Breaking the forth wall: looking back through the frame

Written by Mengqi Zhang

Elsaesser and Hagener begin to analyse the differences between window and frame with the preposition in front of these two words:

 One looks through a window but one looks at a frame.[…] On the one hand, the window as a medium effaces itself completely and becomes invisible, and on the other, the frame exhibits the medium in its material specificity. (Elsaesser, T and Hagener, M. 2010. P15)

However, breaking the forth wall, (“a dramatic technique in a work of fiction”, a formal definition given by the moving images below) challenges this comparison from the basic notion, as for the most of the time it achieves its purpose by the character looking back through a window—the frame.


Here, cinema as a frame shares the feature of that as a window. It is a specific material where neither the characters nor the audience can cross over, but also an invisible glass through which both of the characters and the audience is looking at each other, although this is in some way an illusion made by the audience. Besides, considering that audience is looking at and meanwhile being looked at, audience is both a victim as in closed films, and a guest as in open films.

There is a sequence in Blazing Saddles, in which the characters destroy the settings and drive away, as this video suggests, reminding us that “film as an art form has its limitations at portraying reality”. We can see that  breaking the forth wall is so interesting that it stands for not only that film creates a world viewed by Arnheim and Eiseinstein, but also Bazin’s point of view which is that ontological presence of the things themselves are the meaning of a film, because you, as an audience, when encountering this dramatic technique, is aware of both the artificial aspect of the film and the real feeling that someone from that frame is looking at you. Or should we say someone is looking at you through that invisible window?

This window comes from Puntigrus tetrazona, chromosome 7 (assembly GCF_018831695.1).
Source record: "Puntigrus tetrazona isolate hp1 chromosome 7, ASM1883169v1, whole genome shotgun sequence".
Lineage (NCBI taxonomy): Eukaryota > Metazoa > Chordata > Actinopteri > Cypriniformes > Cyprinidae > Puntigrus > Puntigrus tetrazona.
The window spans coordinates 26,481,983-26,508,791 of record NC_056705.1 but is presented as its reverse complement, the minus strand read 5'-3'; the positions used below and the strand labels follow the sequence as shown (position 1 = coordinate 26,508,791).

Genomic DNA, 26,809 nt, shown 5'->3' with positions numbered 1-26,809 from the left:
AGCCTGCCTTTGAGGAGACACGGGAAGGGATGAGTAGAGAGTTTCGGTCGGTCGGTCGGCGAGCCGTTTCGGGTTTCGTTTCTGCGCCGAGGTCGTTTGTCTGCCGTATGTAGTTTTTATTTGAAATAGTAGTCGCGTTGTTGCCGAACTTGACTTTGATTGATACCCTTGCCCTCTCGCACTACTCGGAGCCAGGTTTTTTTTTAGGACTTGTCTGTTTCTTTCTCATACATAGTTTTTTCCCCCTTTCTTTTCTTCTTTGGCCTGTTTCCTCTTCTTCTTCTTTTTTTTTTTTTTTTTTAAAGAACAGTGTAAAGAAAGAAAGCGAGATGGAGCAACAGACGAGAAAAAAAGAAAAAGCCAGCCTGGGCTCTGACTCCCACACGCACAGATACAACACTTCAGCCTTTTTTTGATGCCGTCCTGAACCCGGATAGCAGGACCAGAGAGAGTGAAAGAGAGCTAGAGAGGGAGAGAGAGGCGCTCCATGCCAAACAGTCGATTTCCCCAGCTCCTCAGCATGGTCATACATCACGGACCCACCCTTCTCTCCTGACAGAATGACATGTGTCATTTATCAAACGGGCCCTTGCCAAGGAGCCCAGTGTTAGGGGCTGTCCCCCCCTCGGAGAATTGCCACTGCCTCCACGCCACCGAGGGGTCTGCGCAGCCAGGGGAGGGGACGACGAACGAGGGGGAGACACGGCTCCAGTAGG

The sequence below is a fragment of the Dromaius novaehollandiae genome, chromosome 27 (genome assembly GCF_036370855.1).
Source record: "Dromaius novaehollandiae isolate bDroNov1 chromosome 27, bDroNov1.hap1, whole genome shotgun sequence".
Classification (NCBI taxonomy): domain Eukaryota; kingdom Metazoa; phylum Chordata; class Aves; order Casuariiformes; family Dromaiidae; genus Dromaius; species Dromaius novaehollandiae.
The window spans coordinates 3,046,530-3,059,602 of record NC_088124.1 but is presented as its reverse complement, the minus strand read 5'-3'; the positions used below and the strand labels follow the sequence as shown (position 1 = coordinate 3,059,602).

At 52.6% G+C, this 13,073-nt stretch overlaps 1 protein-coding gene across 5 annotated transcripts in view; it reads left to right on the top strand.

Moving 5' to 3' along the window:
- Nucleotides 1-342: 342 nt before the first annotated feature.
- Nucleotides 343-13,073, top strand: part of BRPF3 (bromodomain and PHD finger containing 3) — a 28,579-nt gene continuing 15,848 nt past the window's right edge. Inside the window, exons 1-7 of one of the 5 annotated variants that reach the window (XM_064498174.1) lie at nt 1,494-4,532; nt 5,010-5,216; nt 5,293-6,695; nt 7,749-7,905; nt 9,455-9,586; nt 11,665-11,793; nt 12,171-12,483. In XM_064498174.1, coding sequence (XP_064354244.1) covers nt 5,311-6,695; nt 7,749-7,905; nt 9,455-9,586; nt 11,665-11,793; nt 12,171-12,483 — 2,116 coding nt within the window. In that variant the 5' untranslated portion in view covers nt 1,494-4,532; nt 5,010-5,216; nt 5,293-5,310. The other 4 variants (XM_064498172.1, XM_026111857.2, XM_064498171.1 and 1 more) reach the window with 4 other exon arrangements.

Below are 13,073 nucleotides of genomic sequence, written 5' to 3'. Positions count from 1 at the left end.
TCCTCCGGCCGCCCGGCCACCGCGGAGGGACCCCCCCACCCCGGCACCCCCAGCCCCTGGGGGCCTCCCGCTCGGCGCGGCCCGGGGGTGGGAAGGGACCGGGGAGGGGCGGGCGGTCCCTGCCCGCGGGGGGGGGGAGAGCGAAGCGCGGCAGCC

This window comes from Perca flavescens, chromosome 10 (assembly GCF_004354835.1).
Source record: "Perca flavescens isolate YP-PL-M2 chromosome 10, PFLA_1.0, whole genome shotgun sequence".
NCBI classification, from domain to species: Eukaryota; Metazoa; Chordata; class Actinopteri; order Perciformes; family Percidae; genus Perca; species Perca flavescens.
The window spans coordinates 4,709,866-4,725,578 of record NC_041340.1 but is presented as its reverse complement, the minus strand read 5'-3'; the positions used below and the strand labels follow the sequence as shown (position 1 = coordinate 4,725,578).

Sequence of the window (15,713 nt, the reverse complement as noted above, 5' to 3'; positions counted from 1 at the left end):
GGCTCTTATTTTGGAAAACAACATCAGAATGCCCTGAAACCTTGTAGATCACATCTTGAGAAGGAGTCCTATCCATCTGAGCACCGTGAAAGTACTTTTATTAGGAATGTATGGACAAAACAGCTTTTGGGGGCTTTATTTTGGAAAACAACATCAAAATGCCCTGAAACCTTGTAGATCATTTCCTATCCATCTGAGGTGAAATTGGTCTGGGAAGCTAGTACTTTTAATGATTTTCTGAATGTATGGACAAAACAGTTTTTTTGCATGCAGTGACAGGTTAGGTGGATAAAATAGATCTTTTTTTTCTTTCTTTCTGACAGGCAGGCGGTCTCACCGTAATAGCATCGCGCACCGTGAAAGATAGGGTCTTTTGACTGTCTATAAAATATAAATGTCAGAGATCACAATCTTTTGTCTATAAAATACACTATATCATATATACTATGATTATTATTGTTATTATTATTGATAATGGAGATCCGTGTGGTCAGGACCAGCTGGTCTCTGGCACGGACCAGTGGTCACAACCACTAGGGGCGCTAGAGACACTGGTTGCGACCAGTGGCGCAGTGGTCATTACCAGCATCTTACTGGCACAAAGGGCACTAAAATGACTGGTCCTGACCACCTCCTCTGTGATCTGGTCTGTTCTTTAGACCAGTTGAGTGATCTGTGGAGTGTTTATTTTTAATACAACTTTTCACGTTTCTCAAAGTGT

Elsaesser, T. and Hagener, M. (2010). Film Theory: An Introduction through the Senses. New York.

Ting, J. (2016). 400 Fourth Wall Breaking Films Supercut. Available from: [Accessed 27 March 2017].

Now You See It. (2015). How to Break the Fourth Wall. Available from: [Accessed 27 March 2017].

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